4 Tactics to Encourage Your CRAs and Sites to Adopt Remote Site Monitoring


Exploring effective strategies for sponsors and CROs to ensure both their CRAs and sites are supported for high levels of site acceptance and streamlined remote monitoring.

As a sponsor interested in investing in a remote site monitoring platform in clinical trials, it is important to determine how you will support your Clinical Research Associates (CRAs) during and after the transition.

CRAs are the main personnel who will be engaging daily with the remote monitoring platform and with the sites conducting the clinical trial. If sites refuse to implement the new technology due to faulty remote monitoring and implementation strategies, your CRAs will be burdened with low site adoption rates and disjointed processes.

Ultimately, setting up your CRAs and sites for success will play a big part in whether your remote monitoring technology produces the process efficiencies you expect.

There are certain strategies that are exceedingly effective for sponsors and CROs to ensure both their CRAs and sites are supported for high levels of site acceptance and streamlined remote monitoring.

While it’s usually in the site’s best interests for time and accessibility, sites can still be hesitant to alter their internal workflows to accommodate this type of change, especially after navigating the unique challenges of 2020. Below are the top four tips for CRAs and sites that every sponsor and CRO needs to know before implementing a remote site monitoring strategy in clinical trials in order to foster success.

1. Do not launch without communicating to internal and external teams first.

You most likely decided to implement a remote site monitoring technology to hit specific goals, reduce bottlenecks and improve processes. Communicating your reasoning and plan to both monitors and sites allows them to become partners in the transition process rather than feeling forced to adopt new processes they haven’t agreed to implement.

No site or CRA wants to be forced to change their workflows. Getting your sites and CRAs on board by appealing to their interests, like time savings and real-time insights, will help increase site adoption rates and improve the site-sponsor relationship.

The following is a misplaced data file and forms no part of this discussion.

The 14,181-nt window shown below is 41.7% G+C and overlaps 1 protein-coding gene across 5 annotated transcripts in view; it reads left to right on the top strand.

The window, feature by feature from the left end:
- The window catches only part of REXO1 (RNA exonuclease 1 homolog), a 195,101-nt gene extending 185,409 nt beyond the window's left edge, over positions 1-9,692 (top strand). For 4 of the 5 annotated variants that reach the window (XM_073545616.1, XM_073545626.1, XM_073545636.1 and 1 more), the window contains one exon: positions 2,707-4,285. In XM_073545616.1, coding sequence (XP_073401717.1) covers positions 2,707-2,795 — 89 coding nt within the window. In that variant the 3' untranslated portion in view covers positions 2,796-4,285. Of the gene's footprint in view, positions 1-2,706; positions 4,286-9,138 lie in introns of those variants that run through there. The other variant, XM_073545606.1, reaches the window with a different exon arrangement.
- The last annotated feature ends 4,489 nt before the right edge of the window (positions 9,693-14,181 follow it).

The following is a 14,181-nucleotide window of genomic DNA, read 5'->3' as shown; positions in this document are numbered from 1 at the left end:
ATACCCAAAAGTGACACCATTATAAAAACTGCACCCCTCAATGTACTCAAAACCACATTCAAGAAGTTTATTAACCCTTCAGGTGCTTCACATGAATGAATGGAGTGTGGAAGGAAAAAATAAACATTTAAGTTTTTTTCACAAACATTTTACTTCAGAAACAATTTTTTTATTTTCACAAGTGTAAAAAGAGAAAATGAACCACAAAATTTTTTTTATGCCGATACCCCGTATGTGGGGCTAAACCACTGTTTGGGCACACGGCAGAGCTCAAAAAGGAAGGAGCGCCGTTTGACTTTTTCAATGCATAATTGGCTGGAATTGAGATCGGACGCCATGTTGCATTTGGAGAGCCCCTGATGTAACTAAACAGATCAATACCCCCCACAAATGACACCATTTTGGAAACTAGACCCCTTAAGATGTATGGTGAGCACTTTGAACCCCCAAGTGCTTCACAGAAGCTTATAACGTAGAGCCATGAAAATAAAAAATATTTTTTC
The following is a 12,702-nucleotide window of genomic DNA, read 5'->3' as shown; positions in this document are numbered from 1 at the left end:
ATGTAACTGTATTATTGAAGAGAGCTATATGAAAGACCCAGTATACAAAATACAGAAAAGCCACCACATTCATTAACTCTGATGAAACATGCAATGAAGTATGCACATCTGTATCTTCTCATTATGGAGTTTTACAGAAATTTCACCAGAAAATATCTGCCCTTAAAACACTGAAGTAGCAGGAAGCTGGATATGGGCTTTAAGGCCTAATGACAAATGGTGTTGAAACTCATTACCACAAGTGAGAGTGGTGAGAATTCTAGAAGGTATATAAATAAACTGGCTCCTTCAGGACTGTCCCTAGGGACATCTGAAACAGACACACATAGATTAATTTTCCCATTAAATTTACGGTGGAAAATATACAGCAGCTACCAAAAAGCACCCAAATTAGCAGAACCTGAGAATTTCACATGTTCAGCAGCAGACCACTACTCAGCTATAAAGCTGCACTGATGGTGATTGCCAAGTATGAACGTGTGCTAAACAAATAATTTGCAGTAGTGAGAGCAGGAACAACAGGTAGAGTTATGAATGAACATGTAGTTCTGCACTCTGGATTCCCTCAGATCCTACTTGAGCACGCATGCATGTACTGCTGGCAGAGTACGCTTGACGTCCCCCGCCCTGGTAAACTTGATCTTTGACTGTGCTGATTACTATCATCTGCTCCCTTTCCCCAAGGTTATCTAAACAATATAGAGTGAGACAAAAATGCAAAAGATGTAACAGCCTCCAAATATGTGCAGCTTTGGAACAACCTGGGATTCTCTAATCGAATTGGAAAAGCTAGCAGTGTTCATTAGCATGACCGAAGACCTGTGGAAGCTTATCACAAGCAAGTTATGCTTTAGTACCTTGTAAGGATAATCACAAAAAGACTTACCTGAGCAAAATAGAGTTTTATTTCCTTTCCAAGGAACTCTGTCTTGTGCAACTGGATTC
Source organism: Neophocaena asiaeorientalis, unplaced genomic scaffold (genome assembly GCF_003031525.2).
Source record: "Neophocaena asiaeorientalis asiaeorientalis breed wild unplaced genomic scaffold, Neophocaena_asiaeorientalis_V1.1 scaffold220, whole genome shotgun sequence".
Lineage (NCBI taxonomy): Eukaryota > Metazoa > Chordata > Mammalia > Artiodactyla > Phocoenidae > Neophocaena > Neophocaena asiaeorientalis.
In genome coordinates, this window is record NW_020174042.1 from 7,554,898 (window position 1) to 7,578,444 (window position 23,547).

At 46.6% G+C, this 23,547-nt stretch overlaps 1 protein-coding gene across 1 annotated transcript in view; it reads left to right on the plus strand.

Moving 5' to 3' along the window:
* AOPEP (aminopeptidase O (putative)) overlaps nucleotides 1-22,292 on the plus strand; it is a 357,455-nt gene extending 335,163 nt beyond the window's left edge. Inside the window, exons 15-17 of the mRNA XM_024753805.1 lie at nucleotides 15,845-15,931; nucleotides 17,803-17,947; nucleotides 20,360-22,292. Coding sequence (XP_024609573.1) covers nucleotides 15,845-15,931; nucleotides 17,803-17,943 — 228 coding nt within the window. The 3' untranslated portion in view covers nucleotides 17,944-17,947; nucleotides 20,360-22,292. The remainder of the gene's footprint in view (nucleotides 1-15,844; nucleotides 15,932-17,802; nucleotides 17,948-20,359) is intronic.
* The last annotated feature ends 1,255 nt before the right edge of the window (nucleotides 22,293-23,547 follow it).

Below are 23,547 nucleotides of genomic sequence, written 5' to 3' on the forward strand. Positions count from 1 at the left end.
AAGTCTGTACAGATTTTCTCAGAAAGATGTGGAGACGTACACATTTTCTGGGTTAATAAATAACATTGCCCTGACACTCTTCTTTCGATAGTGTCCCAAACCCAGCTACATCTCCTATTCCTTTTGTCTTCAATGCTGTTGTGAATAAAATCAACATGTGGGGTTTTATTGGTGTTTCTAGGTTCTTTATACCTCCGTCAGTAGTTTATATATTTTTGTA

Some questions to cover in your communication with sites and CRAs:

  • What changes are you making to your internal process that the sites should be aware of?
  • What can they expect from using this tool?
  • How will your teams be using the new functionality?

Find additional tips for site communications and remote site access rollout plans here.

2. Do train all individuals who will be utilizing the technology.

Believe it or not, some sponsors and CROs who purchase remote monitoring tools fail to familiarize their CRAs with the new digital workflow. This lack of training can cause monitors to push back or refuse to use the software when the time comes for their site visit. Monitor push back is frustrating for sites and removes the incentive for them to put in the work to set up this new workflow.

Be sure all CRAs and site teams complete training specific to how they will be using the tool. Your vendor should support you and facilitate this process so all stakeholders can hit the ground running when your new technology goes live.

3. Do not force sites to cover remote monitoring costs.

Sites are already hesitant to take on new administrative costs for fear it will be an expense they cannot recoup. Expecting sites to financially support your remote monitoring strategy adds additional resistance to adopting your new plan.

As the sponsor, remote monitoring will offset your traditional costs of CRA travel and therefore you should strongly consider fronting the bill.

In fact, costs of digital workflows are cited as the number one reason sites do NOT participate. Remove that blocker, and adoption will skyrocket – making your and your CRAs lives much easier.

4. Do work together before, during and after the technology transition.

Your new remote monitoring platform will change your CRAs and site workflows. Give both parties the opportunity to weigh in on how they want this functionality to work. They will be the users in the tool day-in and day-out so having their input will help build a more effective strategy for implementation and process management.

This small strategy shift can go a long way in increasing site adoption and stakeholder satisfaction when rolling out your new remote monitoring platform.

Overall, sites and CRAs want to utilize this technology as much as the sponsor/CRO decision makers who decided to purchase it. Roadblocks to site adoption and streamlined processes arise when sponsors and CROs do not communicate their plan or include the voice of both internal and external stakeholders in the technology rollout.

Sites should never have to convince monitors to use the technology, but rather the two groups should work together to determine the workflows that are most appropriate to the CRA, site and study needs.

Lauren Martin is the Director of Customer Experience for Florence Healthcare.

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